Inventory Turnover

Inventory Turnover

What is Inventory turnover and why is it important

Inventory turnover, also known as inventory turns, or inventory turnover ratio is a key financial kpi that measures how many times a company’s inventory is sold and replaced over a specific time period, typically a calendar year but can also be over a financial year.

It is calculated by dividing the cost of goods sold (COGS) by the average inventory during that period. This ratio provides insights into the efficiency of production planning, inventory control and production management as well as overall operational effectiveness of the organization.

The inventory turnover rate can vary widely between industries or even between different companies in the same industry. This is largely due to the nature of the business, shelf life of inventory/merchandise, brand perception and sales behavior or patterns for the product being made and sold.

Companies very commonly work on finding solutions to optimize or improve their inventory turnover to gain financial benefits, optimize inventory of raw materials and finished goods, reduce working capital or reduce business risk.

Inventory turnover slow at a sanitary ware factory
Inventory level at ceramic sanitary ware factory

Calculating inventory turnover ratio correctly

Formula for Inventory Turnover Ratio

The inventory turnover can be calculated with the following formula:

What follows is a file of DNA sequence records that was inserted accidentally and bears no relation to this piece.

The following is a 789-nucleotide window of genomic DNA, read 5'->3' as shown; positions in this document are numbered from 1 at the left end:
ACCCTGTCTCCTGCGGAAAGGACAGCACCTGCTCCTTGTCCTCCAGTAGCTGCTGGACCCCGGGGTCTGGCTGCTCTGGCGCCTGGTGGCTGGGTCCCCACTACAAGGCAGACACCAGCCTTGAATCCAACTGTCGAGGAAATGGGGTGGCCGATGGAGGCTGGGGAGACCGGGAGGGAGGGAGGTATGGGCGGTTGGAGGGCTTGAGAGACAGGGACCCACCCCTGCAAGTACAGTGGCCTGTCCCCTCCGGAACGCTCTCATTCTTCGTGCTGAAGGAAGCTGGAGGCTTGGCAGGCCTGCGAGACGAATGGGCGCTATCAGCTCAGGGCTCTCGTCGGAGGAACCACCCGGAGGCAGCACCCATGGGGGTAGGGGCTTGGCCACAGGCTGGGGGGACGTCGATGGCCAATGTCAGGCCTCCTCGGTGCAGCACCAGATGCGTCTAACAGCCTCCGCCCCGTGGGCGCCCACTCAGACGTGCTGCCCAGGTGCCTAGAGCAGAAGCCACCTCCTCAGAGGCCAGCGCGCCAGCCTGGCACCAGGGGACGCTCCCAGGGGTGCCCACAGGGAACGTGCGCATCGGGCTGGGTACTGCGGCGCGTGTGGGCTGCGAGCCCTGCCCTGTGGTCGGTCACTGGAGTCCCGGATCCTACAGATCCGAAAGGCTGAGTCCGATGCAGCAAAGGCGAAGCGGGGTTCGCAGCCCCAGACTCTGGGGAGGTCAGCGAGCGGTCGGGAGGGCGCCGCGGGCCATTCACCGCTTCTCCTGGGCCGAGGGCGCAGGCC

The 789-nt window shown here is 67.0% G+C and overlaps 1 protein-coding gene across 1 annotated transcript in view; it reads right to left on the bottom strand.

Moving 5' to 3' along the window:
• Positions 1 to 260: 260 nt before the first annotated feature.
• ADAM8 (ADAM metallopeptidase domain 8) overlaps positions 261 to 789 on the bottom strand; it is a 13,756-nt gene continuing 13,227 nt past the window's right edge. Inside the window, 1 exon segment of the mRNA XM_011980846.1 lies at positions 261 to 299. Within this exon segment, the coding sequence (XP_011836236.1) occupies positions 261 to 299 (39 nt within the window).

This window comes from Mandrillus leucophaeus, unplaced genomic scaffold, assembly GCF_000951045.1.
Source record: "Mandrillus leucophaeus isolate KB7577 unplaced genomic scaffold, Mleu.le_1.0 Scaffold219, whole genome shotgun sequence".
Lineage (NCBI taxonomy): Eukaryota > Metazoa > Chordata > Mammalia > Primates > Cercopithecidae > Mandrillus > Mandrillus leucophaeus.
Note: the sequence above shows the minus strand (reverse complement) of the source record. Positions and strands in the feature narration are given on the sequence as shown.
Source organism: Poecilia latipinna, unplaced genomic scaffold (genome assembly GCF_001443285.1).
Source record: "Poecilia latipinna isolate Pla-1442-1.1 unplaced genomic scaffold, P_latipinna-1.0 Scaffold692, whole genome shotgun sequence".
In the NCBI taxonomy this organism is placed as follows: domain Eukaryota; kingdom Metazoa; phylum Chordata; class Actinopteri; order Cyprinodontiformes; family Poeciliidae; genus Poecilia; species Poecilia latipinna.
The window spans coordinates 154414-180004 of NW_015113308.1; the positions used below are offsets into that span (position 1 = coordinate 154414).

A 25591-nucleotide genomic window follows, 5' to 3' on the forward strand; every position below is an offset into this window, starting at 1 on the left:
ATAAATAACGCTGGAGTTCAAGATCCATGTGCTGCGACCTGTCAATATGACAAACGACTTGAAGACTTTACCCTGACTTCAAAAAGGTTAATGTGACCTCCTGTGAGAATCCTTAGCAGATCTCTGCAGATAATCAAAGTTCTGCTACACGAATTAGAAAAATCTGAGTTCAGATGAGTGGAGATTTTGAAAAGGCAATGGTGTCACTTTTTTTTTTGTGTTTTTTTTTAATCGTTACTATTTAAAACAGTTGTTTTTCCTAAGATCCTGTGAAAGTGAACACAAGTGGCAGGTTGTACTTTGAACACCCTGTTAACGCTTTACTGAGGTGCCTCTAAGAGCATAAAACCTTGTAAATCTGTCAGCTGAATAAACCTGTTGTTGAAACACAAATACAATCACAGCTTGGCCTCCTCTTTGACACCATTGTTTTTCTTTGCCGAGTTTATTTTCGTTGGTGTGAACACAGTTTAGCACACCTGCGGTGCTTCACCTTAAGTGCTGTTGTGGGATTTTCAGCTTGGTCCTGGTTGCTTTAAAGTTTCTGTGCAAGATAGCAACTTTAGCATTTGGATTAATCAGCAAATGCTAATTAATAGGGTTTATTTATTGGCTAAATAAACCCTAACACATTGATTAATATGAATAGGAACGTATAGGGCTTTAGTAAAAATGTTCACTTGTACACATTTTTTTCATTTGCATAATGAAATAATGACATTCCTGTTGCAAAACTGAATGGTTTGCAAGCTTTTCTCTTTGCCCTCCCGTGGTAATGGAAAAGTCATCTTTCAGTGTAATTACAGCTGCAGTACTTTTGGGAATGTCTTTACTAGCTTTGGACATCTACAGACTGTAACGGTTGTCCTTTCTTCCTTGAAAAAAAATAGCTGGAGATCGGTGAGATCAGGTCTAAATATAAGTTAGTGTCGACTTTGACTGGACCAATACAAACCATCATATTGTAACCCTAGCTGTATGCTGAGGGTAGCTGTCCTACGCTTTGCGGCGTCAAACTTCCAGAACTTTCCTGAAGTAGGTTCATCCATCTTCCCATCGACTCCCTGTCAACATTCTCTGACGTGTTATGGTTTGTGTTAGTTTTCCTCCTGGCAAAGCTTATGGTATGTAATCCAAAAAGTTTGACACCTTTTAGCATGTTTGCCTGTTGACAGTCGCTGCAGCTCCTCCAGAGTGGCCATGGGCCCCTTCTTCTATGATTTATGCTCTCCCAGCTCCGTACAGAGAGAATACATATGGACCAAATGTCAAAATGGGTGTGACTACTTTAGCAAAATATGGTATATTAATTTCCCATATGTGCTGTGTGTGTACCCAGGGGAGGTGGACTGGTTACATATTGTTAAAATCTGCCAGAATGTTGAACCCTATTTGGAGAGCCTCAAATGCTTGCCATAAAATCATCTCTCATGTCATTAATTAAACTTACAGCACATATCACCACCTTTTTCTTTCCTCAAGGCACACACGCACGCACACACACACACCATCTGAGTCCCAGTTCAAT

Cost of goods sold (COGS)

Inventory turnover= ——————————-

                              Average Inventory

Cost of Goods Sold (COGS):

The Cost of Goods Sold or COGS is typically found on the income statement (profit and loss statement). It includes the direct costs attributable to the production or acquisition of the goods sold by the company during a specific period. In a manufacturing business, these can include the raw materials, energy, labor and manufacturing overhead costs that are incurred in manufacturing the goods sold. It does not include indirect costs of selling or administration of the business.

Average Inventory

The average Inventory is usually calculated by taking the sum of the beginning inventory and ending inventory for a specific time or accounting period and dividing by two. The figures for both the beginning and ending inventory figures can be found on the balance sheet.

Note: The time period or accounting period used for both the COGS and average inventory in the formulation to calculate the Inventory turnover should be the same. Usually this is one financial year in the financial statements of the company.

Interpreting the Inventory turnover ratio